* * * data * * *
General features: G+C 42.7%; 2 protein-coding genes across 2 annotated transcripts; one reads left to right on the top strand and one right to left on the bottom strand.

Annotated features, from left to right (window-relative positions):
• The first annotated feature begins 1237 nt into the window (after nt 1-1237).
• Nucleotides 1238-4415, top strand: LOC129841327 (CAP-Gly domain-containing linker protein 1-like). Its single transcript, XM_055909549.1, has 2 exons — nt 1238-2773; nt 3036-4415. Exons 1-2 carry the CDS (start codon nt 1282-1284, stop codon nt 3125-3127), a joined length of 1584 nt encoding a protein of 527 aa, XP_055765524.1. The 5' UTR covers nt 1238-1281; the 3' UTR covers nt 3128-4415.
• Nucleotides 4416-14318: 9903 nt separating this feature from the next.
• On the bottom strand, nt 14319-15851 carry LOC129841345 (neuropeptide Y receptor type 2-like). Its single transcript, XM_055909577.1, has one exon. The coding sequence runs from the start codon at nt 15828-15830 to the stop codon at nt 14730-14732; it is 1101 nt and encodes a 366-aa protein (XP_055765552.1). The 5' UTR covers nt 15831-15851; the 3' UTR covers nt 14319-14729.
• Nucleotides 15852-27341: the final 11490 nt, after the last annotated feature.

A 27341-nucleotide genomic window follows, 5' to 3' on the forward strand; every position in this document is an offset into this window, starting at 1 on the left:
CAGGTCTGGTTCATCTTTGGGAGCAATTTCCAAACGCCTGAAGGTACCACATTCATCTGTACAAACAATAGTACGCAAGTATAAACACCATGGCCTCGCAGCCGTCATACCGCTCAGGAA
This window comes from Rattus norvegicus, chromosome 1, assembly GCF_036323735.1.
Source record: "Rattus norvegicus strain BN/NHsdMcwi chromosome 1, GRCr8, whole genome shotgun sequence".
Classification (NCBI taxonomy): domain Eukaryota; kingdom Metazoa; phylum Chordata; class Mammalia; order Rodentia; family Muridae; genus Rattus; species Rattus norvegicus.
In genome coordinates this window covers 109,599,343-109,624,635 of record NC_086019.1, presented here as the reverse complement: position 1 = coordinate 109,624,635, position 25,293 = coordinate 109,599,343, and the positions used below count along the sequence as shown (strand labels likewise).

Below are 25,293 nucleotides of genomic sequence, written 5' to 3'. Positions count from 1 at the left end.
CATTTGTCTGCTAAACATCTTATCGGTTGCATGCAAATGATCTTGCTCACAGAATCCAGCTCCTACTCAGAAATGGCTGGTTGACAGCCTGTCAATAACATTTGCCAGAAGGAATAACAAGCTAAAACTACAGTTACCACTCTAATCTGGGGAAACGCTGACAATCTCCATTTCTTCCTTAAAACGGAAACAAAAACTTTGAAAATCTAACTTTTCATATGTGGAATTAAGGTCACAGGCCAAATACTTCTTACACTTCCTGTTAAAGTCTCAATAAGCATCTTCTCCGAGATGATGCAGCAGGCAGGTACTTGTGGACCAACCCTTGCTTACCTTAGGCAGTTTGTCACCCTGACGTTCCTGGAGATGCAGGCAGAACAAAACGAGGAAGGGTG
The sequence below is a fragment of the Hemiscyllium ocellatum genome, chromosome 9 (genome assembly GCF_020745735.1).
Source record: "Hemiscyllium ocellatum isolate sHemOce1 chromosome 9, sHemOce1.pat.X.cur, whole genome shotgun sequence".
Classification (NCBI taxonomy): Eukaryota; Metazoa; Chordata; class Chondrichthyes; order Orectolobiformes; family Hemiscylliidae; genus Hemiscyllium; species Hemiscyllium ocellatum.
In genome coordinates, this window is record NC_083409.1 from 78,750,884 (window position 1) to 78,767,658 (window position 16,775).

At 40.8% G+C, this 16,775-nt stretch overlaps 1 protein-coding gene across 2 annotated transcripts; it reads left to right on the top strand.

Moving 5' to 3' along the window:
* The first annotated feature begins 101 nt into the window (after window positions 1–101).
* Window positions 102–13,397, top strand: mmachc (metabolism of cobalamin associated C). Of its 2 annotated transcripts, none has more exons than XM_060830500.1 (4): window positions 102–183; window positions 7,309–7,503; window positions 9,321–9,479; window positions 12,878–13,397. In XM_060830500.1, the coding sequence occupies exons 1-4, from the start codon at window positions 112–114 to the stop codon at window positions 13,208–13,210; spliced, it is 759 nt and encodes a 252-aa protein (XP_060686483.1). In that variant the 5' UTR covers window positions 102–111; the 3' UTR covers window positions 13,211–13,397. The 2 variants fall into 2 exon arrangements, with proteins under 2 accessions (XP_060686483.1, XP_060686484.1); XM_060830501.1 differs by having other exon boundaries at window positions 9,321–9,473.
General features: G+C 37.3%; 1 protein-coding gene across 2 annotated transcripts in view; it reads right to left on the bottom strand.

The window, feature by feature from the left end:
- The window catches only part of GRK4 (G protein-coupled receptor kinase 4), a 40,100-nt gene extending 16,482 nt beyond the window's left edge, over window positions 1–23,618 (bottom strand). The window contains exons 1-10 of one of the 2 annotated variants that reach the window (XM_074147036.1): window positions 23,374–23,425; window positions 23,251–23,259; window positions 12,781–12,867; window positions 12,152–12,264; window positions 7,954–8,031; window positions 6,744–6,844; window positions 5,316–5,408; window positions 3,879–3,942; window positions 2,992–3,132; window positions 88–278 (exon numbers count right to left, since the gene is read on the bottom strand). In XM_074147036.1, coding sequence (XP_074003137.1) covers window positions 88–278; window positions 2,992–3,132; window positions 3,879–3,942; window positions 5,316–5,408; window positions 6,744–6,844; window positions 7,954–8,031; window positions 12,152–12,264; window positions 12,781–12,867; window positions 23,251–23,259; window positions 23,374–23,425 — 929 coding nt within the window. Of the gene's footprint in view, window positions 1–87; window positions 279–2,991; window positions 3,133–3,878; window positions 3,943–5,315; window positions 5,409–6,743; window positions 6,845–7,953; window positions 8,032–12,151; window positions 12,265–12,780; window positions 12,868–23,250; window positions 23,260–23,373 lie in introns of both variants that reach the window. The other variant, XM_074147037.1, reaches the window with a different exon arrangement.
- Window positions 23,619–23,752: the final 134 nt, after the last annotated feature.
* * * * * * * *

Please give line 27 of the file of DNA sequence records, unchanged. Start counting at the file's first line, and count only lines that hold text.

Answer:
- Window positions 23,619–23,752: the final 134 nt, after the last annotated feature.